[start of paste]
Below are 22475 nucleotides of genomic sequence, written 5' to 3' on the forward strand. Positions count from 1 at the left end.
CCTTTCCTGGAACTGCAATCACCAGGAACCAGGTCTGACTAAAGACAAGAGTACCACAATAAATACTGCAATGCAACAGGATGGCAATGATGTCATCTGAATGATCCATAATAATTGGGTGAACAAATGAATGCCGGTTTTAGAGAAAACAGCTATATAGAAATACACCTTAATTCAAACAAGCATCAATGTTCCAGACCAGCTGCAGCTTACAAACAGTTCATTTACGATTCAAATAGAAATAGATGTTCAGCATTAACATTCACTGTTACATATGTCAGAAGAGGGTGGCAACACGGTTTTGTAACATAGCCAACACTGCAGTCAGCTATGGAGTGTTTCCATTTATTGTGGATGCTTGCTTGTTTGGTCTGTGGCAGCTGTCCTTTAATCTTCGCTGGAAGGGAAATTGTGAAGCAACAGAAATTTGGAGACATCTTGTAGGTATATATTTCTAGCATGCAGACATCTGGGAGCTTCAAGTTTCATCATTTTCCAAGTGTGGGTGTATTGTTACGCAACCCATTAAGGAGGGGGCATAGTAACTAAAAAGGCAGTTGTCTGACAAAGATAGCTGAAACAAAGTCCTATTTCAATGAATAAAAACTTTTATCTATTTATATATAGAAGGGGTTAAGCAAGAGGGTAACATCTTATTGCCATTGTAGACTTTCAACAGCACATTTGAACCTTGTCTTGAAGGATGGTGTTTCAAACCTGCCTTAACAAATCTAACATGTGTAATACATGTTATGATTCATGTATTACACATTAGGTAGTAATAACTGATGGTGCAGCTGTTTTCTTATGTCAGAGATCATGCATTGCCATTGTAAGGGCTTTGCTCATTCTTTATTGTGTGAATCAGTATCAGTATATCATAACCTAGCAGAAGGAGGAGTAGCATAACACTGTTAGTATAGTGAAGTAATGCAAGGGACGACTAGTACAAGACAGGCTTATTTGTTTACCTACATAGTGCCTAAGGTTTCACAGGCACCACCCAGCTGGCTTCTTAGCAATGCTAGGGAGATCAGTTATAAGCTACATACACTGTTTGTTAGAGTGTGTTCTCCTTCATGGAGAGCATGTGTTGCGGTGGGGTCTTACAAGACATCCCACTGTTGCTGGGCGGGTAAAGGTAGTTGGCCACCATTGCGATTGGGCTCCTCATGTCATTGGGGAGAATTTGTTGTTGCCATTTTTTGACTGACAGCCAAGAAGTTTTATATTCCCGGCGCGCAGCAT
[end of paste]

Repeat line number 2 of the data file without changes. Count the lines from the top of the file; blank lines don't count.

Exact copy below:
CCTTTCCTGGAACTGCAATCACCAGGAACCAGGTCTGACTAAAGACAAGAGTACCACAATAAATACTGCAATGCAACAGGATGGCAATGATGTCATCTGAATGATCCATAATAATTGGGTGAACAAATGAATGCCGGTTTTAGAGAAAACAGCTATATAGAAATACACCTTAATTCAAACAAGCATCAATGTTCCAGACCAGCTGCAGCTTACAAACAGTTCATTTACGATTCAAATAGAAATAGATGTTCAGCATTAACATTCACTGTTACATATGTCAGAAGAGGGTGGCAACACGGTTTTGTAACATAGCCAACACTGCAGTCAGCTATGGAGTGTTTCCATTTATTGTGGATGCTTGCTTGTTTGGTCTGTGGCAGCTGTCCTTTAATCTTCGCTGGAAGGGAAATTGTGAAGCAACAGAAATTTGGAGACATCTTGTAGGTATATATTTCTAGCATGCAGACATCTGGGAGCTTCAAGTTTCATCATTTTCCAAGTGTGGGTGTATTGTTACGCAACCCATTAAGGAGGGGGCATAGTAACTAAAAAGGCAGTTGTCTGACAAAGATAGCTGAAACAAAGTCCTATTTCAATGAATAAAAACTTTTATCTATTTATATATAGAAGGGGTTAAGCAAGAGGGTAACATCTTATTGCCATTGTAGACTTTCAACAGCACATTTGAACCTTGTCTTGAAGGATGGTGTTTCAAACCTGCCTTAACAAATCTAACATGTGTAATACATGTTATGATTCATGTATTACACATTAGGTAGTAATAACTGATGGTGCAGCTGTTTTCTTATGTCAGAGATCATGCATTGCCATTGTAAGGGCTTTGCTCATTCTTTATTGTGTGAATCAGTATCAGTATATCATAACCTAGCAGAAGGAGGAGTAGCATAACACTGTTAGTATAGTGAAGTAATGCAAGGGACGACTAGTACAAGACAGGCTTATTTGTTTACCTACATAGTGCCTAAGGTTTCACAGGCACCACCCAGCTGGCTTCTTAGCAATGCTAGGGAGATCAGTTATAAGCTACATACACTGTTTGTTAGAGTGTGTTCTCCTTCATGGAGAGCATGTGTTGCGGTGGGGTCTTACAAGACATCCCACTGTTGCTGGGCGGGTAAAGGTAGTTGGCCACCATTGCGATTGGGCTCCTCATGTCATTGGGGAGAATTTGTTGTTGCCATTTTTTGACTGACAGCCAAGAAGTTTTATATTCCCGGCGCGCAGCAT